How the presentation of a video impacts engagement Experiment ID: #8562
Alliance Defending Freedom
Alliance Defending Freedom is an alliance-building legal organization that advocates for the right of people to freely live out their faith.
Timeframe: 2/7/2018 - 2/21/2018
Alliance Defending Freedom had recently learned that they were going to be arguing a case in front of the Supreme Court. The implications of the case would be far reaching and the complexity of it required a little explanation. They wanted a simple way to communicate these details to the general public so they created a dedicated landing page with a video explaining it all.
With the goal of the landing page being to get people to watch and consume the video, we wanted to find the ideal way to do this. We decided to run a test to validate the two unique hypotheses:
- Does making the video look more like a YouTube video increase engagement?
- Is the copy getting in the way of the video by pushing it further down that page (causing people the abandon the page before finding it)?
We decided to create three different treatments that would allow us to measure each of these hypotheses both together and individually.
Which variant will result in the greatest engagement with the video?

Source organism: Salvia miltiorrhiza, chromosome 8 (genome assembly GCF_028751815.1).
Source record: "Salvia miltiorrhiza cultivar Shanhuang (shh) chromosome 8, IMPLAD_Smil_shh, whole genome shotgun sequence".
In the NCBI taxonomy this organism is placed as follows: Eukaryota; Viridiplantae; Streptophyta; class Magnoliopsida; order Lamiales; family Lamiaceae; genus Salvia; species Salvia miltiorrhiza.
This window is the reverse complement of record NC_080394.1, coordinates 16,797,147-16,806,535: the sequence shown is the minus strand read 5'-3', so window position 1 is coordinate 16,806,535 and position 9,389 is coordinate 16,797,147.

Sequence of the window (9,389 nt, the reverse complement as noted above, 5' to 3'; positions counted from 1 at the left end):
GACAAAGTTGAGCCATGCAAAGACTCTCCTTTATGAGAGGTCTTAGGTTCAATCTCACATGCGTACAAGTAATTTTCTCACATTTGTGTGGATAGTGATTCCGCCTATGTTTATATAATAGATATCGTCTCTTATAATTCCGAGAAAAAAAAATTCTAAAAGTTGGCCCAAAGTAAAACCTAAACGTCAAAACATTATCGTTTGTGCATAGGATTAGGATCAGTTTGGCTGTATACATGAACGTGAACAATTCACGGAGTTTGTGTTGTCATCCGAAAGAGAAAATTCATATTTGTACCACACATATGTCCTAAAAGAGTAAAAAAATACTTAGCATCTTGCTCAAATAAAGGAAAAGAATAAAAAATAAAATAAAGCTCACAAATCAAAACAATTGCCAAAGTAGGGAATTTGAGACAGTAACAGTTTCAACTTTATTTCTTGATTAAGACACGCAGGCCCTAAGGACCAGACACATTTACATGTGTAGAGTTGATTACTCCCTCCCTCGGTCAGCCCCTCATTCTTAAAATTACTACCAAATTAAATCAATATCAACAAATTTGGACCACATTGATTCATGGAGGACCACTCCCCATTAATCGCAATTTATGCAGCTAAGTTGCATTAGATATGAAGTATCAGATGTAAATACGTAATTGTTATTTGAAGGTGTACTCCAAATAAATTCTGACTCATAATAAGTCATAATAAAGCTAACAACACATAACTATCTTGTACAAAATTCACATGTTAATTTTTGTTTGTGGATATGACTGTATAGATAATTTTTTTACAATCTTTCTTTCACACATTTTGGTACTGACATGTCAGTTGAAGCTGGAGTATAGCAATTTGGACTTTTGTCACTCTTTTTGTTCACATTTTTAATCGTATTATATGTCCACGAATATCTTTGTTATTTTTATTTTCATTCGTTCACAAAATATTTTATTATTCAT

|Treatment Name||Click Rate||Relative Difference||Confidence|
|T1:||No Text and Youtube Video Image||5.9%||214.3%||100.0%|
This experiment has a required sample size of 370 in order to be valid. Since the experiment had a total sample size of 5,842, and the level of confidence is above 95% the experiment results are valid.
Flux Metrics Affected
The Flux Metrics analyze the three primary metrics that affect revenue (traffic, conversion rate, and average gift). This experiment produced the following results:
214.3% increase in traffic
× 0% increase in conversion rate
× 0% increase in average gift
All three treatments validated for a lift in engagement, however, it would appear that making the video look more like a normal YouTube video had the biggest impact on visitor engagement. Our hypothesis is that the YouTube design added clarity to the available actions on the page in a way that the custom video image did not. By shaping the page to be more like what visitors are use to seeing, we were able to increase their engagement.